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MS Senate: Take time to study tax structure before big changes

(AP) — The Mississippi Senate is again resisting House efforts to make big, quick changes to the state tax structure.

Senators have adopted a resolution  to create a 14-member tax study committee that would meet later this year. But, the House could kill this effort by the Senate.

Republicans control both chambers, so this is not a partisan fight. Senate leaders say they are leery of making significant changes without public hearings.

The House voted in February to phase out Mississippi’s income tax, cut the 7% grocery tax in half and increase several other taxes. The sales tax on clothing and many other items would rise from 7% to 9.5%.

The House passed the bill the day after it was introduced. Republican House Speaker Philip Gunn said phasing out the income tax could spur economic growth. Critics said increasing consumer taxes could hurt low-income residents and retirees. Mississippi already does not tax retirement income, but retirees pay sales taxes.

Senate Finance Committee Chairman Josh Harkins, a Republican from Flowood, killed the House tax bill last week by not bringing it up for a committee vote. House leaders revived the plan by inserting it into a separate Senate bill, but that bill might not survive during final negotiations.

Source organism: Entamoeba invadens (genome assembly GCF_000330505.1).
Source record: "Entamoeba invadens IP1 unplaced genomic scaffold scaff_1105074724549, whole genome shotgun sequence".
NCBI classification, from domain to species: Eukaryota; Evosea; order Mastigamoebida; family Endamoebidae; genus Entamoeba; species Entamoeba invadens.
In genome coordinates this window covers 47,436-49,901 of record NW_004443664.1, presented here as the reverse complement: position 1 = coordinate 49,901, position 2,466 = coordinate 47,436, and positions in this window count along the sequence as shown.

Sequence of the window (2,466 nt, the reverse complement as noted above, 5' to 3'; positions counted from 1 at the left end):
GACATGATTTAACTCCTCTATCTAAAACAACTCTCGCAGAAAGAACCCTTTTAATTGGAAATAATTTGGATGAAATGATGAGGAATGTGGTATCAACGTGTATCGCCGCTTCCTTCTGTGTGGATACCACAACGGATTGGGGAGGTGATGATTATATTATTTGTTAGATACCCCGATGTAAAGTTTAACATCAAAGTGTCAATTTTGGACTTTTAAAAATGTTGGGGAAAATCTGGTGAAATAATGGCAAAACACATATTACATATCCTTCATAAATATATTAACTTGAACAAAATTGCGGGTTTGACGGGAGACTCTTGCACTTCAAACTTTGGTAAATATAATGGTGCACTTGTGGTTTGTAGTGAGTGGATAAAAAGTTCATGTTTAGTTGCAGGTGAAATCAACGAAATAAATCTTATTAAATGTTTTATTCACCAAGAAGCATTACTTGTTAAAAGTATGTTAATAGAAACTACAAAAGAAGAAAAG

Harkins said Monday that creating a tax study was his idea. Members would be the state economist, the state revenue commissioner and 12 lawmakers.

“If we’re going to look at tax reform, let’s look at it holistically,” Harkins said. “Let’s put everything on the table … tax diversions, tax credits. Let’s see where our revenue’s coming in from and how much we’re bringing in and where it’s going.”

The three-month legislative session is scheduled to end in early April. House and Senate negotiators face a Saturday deadline to work out details of a state budget that tops $6 billion. The new state fiscal year begins July 1.

Republican Sen. Chris McDaniel of Ellisville said Monday that he wants to phase out the state income tax but delete parts of the House bill that would increase other taxes.

“Kicking the can down the road is not a policy position,” McDaniel said. “More delay is not the answer. We have all the data we need.”

Republican Sen. Chad McMahan of Guntown said he had asked accountants to evaluate the House bill, and they told him it would result in an overall tax increase for most people.

McMahan asked McDaniel: “What’s wrong with delaying it for nine months and having public hearings across the state so all Mississippians can have an opportunity to contribute to the conversation?”

The only senators voting Monday against the resolution to create a study committee were McDaniel and fellow Republicans Kathy Chism of Myrtle and Melanie Sojourner of Natchez.